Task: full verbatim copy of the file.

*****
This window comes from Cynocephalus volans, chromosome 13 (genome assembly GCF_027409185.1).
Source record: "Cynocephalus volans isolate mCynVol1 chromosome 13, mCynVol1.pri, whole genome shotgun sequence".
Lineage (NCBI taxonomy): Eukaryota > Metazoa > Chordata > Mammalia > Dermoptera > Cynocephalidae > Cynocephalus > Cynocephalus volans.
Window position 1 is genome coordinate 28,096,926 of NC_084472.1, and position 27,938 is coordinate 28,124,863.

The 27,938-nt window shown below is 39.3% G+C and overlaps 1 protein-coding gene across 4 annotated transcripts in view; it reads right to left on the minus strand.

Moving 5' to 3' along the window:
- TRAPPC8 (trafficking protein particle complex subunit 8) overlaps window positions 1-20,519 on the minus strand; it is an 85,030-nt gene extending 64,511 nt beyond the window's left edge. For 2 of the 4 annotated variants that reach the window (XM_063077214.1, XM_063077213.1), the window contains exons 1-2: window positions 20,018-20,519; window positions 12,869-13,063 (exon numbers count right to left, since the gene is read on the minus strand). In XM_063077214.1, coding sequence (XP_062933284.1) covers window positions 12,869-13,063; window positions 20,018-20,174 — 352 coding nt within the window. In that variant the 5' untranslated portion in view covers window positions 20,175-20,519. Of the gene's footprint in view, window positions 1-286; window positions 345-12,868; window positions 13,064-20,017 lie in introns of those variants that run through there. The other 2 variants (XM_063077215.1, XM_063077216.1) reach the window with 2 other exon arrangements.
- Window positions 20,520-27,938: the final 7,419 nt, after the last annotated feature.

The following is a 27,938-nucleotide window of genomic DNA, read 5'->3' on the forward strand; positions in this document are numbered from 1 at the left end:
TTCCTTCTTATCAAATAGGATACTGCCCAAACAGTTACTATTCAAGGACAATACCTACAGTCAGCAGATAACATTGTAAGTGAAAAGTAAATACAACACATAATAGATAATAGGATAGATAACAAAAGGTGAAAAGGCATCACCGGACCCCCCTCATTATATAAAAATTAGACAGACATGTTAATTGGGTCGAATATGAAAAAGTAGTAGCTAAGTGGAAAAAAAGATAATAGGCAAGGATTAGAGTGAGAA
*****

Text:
This window comes from Cynocephalus volans, chromosome 13 (genome assembly GCF_027409185.1).
Source record: "Cynocephalus volans isolate mCynVol1 chromosome 13, mCynVol1.pri, whole genome shotgun sequence".
Lineage (NCBI taxonomy): Eukaryota > Metazoa > Chordata > Mammalia > Dermoptera > Cynocephalidae > Cynocephalus > Cynocephalus volans.
Window position 1 is genome coordinate 28,096,926 of NC_084472.1, and position 27,938 is coordinate 28,124,863.

The 27,938-nt window shown below is 39.3% G+C and overlaps 1 protein-coding gene across 4 annotated transcripts in view; it reads right to left on the minus strand.

Moving 5' to 3' along the window:
- TRAPPC8 (trafficking protein particle complex subunit 8) overlaps window positions 1-20,519 on the minus strand; it is an 85,030-nt gene extending 64,511 nt beyond the window's left edge. For 2 of the 4 annotated variants that reach the window (XM_063077214.1, XM_063077213.1), the window contains exons 1-2: window positions 20,018-20,519; window positions 12,869-13,063 (exon numbers count right to left, since the gene is read on the minus strand). In XM_063077214.1, coding sequence (XP_062933284.1) covers window positions 12,869-13,063; window positions 20,018-20,174 — 352 coding nt within the window. In that variant the 5' untranslated portion in view covers window positions 20,175-20,519. Of the gene's footprint in view, window positions 1-286; window positions 345-12,868; window positions 13,064-20,017 lie in introns of those variants that run through there. The other 2 variants (XM_063077215.1, XM_063077216.1) reach the window with 2 other exon arrangements.
- Window positions 20,520-27,938: the final 7,419 nt, after the last annotated feature.

The following is a 27,938-nucleotide window of genomic DNA, read 5'->3' on the forward strand; positions in this document are numbered from 1 at the left end:
TTCCTTCTTATCAAATAGGATACTGCCCAAACAGTTACTATTCAAGGACAATACCTACAGTCAGCAGATAACATTGTAAGTGAAAAGTAAATACAACACATAATAGATAATAGGATAGATAACAAAAGGTGAAAAGGCATCACCGGACCCCCCTCATTATATAAAAATTAGACAGACATGTTAATTGGGTCGAATATGAAAAAGTAGTAGCTAAGTGGAAAAAAAGATAATAGGCAAGGATTAGAGTGAGAA